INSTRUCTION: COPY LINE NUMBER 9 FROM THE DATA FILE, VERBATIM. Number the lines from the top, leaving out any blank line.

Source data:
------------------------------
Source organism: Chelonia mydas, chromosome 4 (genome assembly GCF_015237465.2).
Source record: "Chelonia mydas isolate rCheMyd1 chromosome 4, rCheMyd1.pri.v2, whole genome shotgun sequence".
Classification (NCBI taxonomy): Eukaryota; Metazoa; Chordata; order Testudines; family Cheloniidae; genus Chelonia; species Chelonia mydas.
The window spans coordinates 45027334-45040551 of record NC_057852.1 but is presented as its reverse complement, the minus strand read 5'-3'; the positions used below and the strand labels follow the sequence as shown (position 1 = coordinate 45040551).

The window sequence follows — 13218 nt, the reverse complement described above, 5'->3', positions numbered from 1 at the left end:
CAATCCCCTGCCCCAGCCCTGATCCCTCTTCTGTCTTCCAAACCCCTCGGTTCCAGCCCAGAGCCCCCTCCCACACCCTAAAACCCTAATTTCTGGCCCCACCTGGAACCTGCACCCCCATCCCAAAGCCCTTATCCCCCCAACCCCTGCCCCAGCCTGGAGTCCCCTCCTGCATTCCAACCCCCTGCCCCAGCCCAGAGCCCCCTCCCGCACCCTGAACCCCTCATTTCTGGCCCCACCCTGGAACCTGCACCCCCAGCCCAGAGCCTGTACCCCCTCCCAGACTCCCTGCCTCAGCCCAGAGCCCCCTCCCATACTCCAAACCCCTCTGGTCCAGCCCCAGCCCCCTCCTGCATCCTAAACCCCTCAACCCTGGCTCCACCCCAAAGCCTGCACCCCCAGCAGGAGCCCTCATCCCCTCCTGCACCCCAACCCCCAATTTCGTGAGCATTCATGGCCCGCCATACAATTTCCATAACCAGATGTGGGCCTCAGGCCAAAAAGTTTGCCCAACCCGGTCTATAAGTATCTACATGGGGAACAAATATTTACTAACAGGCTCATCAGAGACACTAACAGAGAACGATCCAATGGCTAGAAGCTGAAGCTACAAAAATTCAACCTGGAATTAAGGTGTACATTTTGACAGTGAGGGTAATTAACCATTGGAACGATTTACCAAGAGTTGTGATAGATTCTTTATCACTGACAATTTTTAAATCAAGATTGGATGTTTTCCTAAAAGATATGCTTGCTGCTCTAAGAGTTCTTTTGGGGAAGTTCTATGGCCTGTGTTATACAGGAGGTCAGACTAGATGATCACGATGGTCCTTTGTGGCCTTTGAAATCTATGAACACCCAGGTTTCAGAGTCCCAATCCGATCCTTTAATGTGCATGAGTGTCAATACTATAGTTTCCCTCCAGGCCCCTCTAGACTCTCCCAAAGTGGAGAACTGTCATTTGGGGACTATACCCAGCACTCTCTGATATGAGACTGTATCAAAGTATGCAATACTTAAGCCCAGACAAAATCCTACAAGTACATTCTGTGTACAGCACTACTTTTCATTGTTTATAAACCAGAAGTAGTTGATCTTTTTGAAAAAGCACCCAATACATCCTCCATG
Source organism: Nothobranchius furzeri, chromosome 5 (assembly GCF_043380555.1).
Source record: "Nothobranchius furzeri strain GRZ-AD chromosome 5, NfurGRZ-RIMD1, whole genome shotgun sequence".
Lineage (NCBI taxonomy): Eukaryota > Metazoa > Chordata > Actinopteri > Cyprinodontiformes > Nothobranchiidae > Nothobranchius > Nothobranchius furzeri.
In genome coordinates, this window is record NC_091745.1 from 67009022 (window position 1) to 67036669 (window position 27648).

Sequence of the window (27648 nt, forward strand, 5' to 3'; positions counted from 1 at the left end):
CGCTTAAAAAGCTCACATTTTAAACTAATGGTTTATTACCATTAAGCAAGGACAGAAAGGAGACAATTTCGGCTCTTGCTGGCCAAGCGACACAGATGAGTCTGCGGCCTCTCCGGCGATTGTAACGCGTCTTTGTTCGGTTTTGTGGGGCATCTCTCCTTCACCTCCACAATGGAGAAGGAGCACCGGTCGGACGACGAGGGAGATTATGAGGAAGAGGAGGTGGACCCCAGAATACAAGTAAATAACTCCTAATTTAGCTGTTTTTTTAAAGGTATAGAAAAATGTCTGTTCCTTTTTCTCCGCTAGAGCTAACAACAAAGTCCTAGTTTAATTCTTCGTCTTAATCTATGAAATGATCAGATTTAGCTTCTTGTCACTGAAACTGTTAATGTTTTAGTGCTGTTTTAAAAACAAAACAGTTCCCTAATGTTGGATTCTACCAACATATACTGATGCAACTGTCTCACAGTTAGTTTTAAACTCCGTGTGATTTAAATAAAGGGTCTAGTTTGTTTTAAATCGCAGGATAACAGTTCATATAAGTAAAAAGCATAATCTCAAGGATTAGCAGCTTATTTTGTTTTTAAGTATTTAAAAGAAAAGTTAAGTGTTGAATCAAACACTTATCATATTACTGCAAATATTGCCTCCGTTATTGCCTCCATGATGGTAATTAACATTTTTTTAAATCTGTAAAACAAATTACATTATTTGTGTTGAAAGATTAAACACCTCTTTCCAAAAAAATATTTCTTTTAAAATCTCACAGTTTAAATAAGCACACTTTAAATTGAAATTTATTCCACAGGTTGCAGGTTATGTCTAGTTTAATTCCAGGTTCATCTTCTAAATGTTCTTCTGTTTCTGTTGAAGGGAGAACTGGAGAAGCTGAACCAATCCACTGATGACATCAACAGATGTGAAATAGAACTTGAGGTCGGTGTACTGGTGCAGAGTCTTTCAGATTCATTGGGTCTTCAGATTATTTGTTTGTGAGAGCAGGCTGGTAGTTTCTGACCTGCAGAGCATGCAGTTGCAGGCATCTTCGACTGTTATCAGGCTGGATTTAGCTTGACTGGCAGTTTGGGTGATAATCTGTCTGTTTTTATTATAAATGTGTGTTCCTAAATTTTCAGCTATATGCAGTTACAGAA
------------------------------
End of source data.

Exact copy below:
Lineage (NCBI taxonomy): Eukaryota > Metazoa > Chordata > Actinopteri > Cyprinodontiformes > Nothobranchiidae > Nothobranchius > Nothobranchius furzeri.